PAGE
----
The biggest erosion of real wages took place in 2001, when the consumer price index rose 68.5 percent and wages increased only 31.8 percent. After this dramatic decline, real wages could never catch up in 2002 and 2003. In 2002 the increase in wages was matched by the climb in the consumer price index of 30 percent. In January 2003 the Turkish trade unions accepted another deal that eroded real wages for 2003-2004. According to this agreement, the lump-sum increase for the first half of 2003 meant roughly a 6-7 percent average increase in wages. In the same period, the consumer price index rose another 12 percent.

These figures reveal that real wages eroded rather dramatically. This is stated in the most recent Organization for Economic Co-operation and Development Economic Outlook report for Turkey: “Employment creation remains weak following sharp productivity growth in industry and labour adjustments in the public sector, with the non-farm unemployment rate reaching 13 per cent in the middle of the year. Real wages have declined, and disinflation is continuing with the support of currency appreciation.” The report also reveals that labor productivity has increased: “Year-on-year inflation moved down to 21 per cent in October, from 33 per cent a year earlier. This was helped by moderate adjustments in administered prices, and by a rise in labour productivity.”

Another report published by the Turkish Industrialists And Businessmen’s Association Washington Office on October 3, 2003, entitled “Turkey: On the road again,” says: “The initial real depreciation [of the Turkish lira] in February 2001 was later reversed and the real exchange rate came down to its pre-crisis level in January 2002, exactly one year after the crisis. Despite some fluctuations, the appreciation continued and the real appreciation between 1995 and July 2003 was between 35 percent (WPI) and 45 percent (CPI), according to Central Bank figures. The negative effect of the substantial appreciation of the Turkish lira on the external competitiveness was offset to a large extent by a sharp increase in labor productivity and a fall in real wages during the same period. The labor productivity in the private manufacturing industry went up by 20 percent between February 2001 and December 2002, accompanied by a fall in nominal wages in USD terms. As a result, the unit wage index in the private manufacturing industry decreased by 30 percent in USD terms.” (http://www.tusiad.us)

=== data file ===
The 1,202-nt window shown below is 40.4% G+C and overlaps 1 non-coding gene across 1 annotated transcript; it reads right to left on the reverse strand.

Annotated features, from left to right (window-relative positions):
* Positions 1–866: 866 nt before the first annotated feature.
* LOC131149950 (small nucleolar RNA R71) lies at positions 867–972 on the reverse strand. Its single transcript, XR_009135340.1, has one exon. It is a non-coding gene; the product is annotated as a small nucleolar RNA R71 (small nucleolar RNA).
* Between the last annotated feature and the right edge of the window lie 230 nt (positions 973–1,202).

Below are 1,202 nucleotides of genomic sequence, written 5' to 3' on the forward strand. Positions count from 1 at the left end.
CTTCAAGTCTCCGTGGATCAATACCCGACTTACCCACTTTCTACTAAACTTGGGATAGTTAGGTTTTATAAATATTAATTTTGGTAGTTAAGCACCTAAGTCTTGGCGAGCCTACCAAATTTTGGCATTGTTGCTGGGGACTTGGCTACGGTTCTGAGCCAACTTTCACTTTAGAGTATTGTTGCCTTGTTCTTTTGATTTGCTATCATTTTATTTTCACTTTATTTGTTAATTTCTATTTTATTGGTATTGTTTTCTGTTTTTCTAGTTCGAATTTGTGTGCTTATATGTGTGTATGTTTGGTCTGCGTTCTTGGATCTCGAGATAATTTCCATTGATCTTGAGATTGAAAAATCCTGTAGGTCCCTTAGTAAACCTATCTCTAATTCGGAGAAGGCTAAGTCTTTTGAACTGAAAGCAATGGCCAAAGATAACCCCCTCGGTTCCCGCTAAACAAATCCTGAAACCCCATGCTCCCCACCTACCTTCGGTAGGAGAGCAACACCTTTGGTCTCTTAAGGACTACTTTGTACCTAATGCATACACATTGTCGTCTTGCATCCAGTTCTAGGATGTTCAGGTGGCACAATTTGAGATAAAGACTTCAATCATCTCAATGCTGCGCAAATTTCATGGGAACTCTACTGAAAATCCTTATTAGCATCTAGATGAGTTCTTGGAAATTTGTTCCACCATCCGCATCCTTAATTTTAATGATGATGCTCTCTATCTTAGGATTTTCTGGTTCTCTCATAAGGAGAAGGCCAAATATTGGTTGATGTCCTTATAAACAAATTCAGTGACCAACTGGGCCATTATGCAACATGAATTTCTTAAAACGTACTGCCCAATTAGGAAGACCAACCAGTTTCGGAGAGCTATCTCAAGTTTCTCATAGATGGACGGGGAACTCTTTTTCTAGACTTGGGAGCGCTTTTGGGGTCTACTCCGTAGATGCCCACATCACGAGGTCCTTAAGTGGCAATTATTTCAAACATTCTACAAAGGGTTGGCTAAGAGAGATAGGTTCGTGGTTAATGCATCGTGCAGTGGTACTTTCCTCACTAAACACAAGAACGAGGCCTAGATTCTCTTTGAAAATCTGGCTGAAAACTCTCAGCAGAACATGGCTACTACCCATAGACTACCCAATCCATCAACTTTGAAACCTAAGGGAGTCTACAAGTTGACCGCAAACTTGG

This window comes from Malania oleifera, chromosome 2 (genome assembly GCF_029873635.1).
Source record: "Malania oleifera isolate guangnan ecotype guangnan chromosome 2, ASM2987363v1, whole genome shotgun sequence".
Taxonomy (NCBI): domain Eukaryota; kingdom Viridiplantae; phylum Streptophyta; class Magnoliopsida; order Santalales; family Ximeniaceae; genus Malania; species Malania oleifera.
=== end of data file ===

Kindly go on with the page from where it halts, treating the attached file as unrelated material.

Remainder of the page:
Households are getting poorer not only because of eroding real wages, but also because unemployment is on the rise. Following the most severe economic crisis in February 2001, tens of thousands of people lost their jobs, while many of those working were left exhausted and desperate. According to research conducted by the Employers’ Unions Confederation of Turkey (TISK), the unemployment rate in Turkey reached 16 percent. Even according to official statistics, the jobless rate has reached 30 percent among the “educated” youth in urban regions.

Simultaneous with these developments public sector spending has shrunk and government fiscal policy has been oriented toward eliminating budget deficits at the population’s expense.

The most recent survey conducted by the Confederation of Turkish Trade Unions (Turk-Is) shows that Turkey’s poverty line for a family of four went up to TL 1,383 million and the hunger line increased to TL 485 million as of November. (http://www.turkis.org.tr/kasim2003gida.doc)

Meanwhile the lowest-paid civil servant in Turkey earned TL 420 million (240 euros or $301) a month and the minimum wage, which millions of workers earn, was at TL 303 million (175 euros or $220).

What about the workers’ struggles?

The workers’ movement, traumatized by the bloody repression of the 1980s and the 2001 economic crisis, and with the trade unions entirely corrupted, remains in a condition of stagnation. The Turkish working class at present cannot find an organizational outlet through which to defend its gains.

Under these harsh conditions the Turkish working class will sooner or later begin to move. To put an end to this crisis-ridden society, however, it needs its own revolutionary mass socialist party.